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Columns and Articles by Dr. Laina Farhat-Holzman

May 20, 2017

Limits to Tolerance (Part 2 of 3)

On May 13, my column provided the global history of religious tolerance. This column features the history of western religious persecution that led to today's modern values of tolerance.

European religious intolerance dates back to when the Romans made Christianity the state religion. Other faiths were discouraged and some actively persecuted. The arrival of Islam in North Africa and the formerly Christian Holy Land created a conflict that soon became the three-century "Crusades" fought in the Middle East. For centuries afterwards, Muslim pirates raided and took slaves from southern Europe and Turkish (Ottoman) Muslims seized and occupied Eastern Europe. Spain, which had been overrun by Muslims in the 8th century faced its own Crusades as the Christians in the north took back all of Spain over an eight-century conflict.

Tolerance of another religion, whether Muslim intolerance of Christianity or Christian intolerance of Islam, Judaism, or dissident sects, was the rule from 1000 to 1800 AD. Spain's Inquisition was the Catholic response to Islam's prior inquisitions. In the 14th century, Christianity in Europe split between Roman Catholicism and the new Protestant sects (Luther, Calvin, and Henry VIII Church of England). These sects became enmeshed with state identity. Northern European princes adopted Protestantism as their state religions while Roman Catholicism remained strong in southern Europe.

East-Central Europe, where three religious identities met and fought (Catholic, Greek Orthodox, and pockets of Islam), became and remain volatile, as we saw in the breakup of Yugoslavia along religious lines. Tolerance was never an option there.

The 15th-18th centuries ushered in religious wars between and among Catholics and Protestants. These wars were responsible for swaths of deaths by invading armies and famine throughout Germany and bloody persecutions in England, first by Protestants and then briefly by Catholics. By the end of the 18th century, the religious wars ended by treaty, granting tolerance to citizens of both sects of Christianity. The Catholic papacy still persecuted Protestants and Jews living in Catholic lands but eventually joined the religious tolerance treaty for Protestants, but not yet for Jews.

The earliest and least tolerant American Protestant sect (Puritans) persecuted Quakers and other dissidents, but all of them soon became part of the mainstream of American Protestantism. Mormonism gave rise to a new persecution, and American religious liberty was not extended to practitioners of polygamy. The Mormon Church was compelled officially to abandon that principle to be admitted into the Union as the state of Utah. Religious toleration has limits.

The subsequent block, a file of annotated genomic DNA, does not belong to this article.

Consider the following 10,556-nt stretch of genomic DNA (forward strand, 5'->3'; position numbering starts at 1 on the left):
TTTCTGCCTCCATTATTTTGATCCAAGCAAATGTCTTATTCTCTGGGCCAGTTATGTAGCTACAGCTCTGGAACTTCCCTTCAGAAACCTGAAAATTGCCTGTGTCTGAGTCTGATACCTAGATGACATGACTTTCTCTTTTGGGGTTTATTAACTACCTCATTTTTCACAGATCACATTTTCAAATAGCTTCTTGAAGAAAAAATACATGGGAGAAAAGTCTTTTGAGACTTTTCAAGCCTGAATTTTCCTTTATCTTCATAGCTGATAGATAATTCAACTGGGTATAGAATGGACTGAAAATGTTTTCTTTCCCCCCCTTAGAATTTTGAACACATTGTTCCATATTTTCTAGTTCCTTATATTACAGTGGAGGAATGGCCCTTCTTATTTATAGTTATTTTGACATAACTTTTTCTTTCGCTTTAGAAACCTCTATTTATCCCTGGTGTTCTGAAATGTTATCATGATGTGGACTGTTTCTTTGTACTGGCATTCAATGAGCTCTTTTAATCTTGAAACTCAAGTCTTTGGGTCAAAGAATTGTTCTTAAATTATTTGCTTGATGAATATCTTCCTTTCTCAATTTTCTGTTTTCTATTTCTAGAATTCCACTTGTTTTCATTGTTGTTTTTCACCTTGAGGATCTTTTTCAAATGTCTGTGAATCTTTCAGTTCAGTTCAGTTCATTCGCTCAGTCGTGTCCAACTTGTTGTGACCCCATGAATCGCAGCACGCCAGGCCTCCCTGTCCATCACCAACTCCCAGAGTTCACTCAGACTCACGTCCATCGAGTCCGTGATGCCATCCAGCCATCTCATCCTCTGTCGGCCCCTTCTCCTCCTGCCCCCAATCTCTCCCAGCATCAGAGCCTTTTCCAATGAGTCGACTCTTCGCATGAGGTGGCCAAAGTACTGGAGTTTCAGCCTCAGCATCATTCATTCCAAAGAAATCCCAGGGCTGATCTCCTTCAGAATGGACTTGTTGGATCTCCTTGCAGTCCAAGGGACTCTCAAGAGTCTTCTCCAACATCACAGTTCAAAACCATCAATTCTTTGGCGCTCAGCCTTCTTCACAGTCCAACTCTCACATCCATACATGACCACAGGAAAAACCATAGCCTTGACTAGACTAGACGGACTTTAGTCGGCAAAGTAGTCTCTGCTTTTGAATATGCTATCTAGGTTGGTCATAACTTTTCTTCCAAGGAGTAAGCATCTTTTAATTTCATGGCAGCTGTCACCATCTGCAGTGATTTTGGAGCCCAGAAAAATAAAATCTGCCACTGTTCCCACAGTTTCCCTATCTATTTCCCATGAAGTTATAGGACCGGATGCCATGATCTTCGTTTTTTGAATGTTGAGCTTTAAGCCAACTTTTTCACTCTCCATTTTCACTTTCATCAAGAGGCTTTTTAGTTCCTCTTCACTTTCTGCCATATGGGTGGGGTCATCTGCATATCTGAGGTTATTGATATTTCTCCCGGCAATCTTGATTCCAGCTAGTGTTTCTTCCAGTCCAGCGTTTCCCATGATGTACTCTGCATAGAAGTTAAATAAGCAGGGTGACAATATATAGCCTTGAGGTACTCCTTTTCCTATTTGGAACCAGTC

Catholicism and Judaism, both brought to America by the impoverished immigrant hordes fleeing Europe, were initially met with social prejudice, but not legal prejudice. This prejudice has largely melted away over time as all religions, including secularism, have morphed into a common culture with Protestant values. Victorian England accepted legal equality for England's Catholics when the Pope granted it to Rome's Protestants. Reciprocity was the demand.

After defeating the Nazis in World War II, the winners discovered Germany's nasty secret: the genocide of millions of Jews, Gypsies, homosexuals, and the handicapped. Europe made toleration and acceptance the lynchpin of postwar Western European law. This tolerance is now being challenged by a flood of Muslim refugees from failed states, some of whom are intent upon getting tolerance for themselves to live in Europe without adopting the cultural norms around them. The fanatics threaten their less fervent co-religionists when they attempt to secularize and they lawyer-up to force acceptance of unsavory practices on their tolerant hosts.

Today, Europeans and some Americans are revisiting limitations of tolerance to some aspects of Islam. A close examination of Sharia Law exposes its antipathy toward Enlightenment democracy, angry refusal of equality of women, and tribal practices widely embraced by Muslims: honor killings for disobedient females and female genital mutilation. Our religious tolerance should never be blind.

The modern world has only recently stopped persecuting homosexuals. The Muslim world and dictatorships everywhere double down on persecuting and murdering their homosexual fellow countrymen. Their religions and cultures demand this prejudice. Enlightenment values are at war with very dark cultures, cultures that have little to recommend them.

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Dr. Laina Farhat-Holzman is a historian, lecturer, and author of God's Law or Man's Law. You may contact her at Lfarhat102@aol.com or www.globalthink.net.